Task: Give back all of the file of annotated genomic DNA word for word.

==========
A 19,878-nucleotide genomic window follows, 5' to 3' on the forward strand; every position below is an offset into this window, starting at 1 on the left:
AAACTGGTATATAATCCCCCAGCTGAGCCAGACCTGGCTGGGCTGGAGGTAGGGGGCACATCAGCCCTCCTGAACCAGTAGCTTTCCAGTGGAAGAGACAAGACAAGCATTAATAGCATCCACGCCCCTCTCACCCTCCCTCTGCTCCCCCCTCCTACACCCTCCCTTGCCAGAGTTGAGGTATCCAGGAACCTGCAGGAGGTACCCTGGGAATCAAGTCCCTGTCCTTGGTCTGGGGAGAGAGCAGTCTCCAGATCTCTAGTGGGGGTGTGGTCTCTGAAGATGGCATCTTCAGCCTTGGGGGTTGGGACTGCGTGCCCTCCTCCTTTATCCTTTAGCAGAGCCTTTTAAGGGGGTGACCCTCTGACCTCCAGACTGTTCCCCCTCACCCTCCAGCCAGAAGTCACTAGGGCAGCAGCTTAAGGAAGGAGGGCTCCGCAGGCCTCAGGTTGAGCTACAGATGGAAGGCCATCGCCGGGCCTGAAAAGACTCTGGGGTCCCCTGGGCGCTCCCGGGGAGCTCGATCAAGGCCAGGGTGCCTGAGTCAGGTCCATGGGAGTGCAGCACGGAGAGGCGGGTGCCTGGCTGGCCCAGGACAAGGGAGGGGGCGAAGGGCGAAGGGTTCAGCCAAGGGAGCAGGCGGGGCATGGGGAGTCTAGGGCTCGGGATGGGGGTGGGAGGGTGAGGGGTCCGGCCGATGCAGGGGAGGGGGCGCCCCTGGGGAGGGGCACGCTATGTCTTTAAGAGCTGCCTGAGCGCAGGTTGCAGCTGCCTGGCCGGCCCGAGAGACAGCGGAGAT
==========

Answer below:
A 19,878-nucleotide genomic window follows, 5' to 3' on the forward strand; every position below is an offset into this window, starting at 1 on the left:
AAACTGGTATATAATCCCCCAGCTGAGCCAGACCTGGCTGGGCTGGAGGTAGGGGGCACATCAGCCCTCCTGAACCAGTAGCTTTCCAGTGGAAGAGACAAGACAAGCATTAATAGCATCCACGCCCCTCTCACCCTCCCTCTGCTCCCCCCTCCTACACCCTCCCTTGCCAGAGTTGAGGTATCCAGGAACCTGCAGGAGGTACCCTGGGAATCAAGTCCCTGTCCTTGGTCTGGGGAGAGAGCAGTCTCCAGATCTCTAGTGGGGGTGTGGTCTCTGAAGATGGCATCTTCAGCCTTGGGGGTTGGGACTGCGTGCCCTCCTCCTTTATCCTTTAGCAGAGCCTTTTAAGGGGGTGACCCTCTGACCTCCAGACTGTTCCCCCTCACCCTCCAGCCAGAAGTCACTAGGGCAGCAGCTTAAGGAAGGAGGGCTCCGCAGGCCTCAGGTTGAGCTACAGATGGAAGGCCATCGCCGGGCCTGAAAAGACTCTGGGGTCCCCTGGGCGCTCCCGGGGAGCTCGATCAAGGCCAGGGTGCCTGAGTCAGGTCCATGGGAGTGCAGCACGGAGAGGCGGGTGCCTGGCTGGCCCAGGACAAGGGAGGGGGCGAAGGGCGAAGGGTTCAGCCAAGGGAGCAGGCGGGGCATGGGGAGTCTAGGGCTCGGGATGGGGGTGGGAGGGTGAGGGGTCCGGCCGATGCAGGGGAGGGGGCGCCCCTGGGGAGGGGCACGCTATGTCTTTAAGAGCTGCCTGAGCGCAGGTTGCAGCTGCCTGGCCGGCCCGAGAGACAGCGGAGAT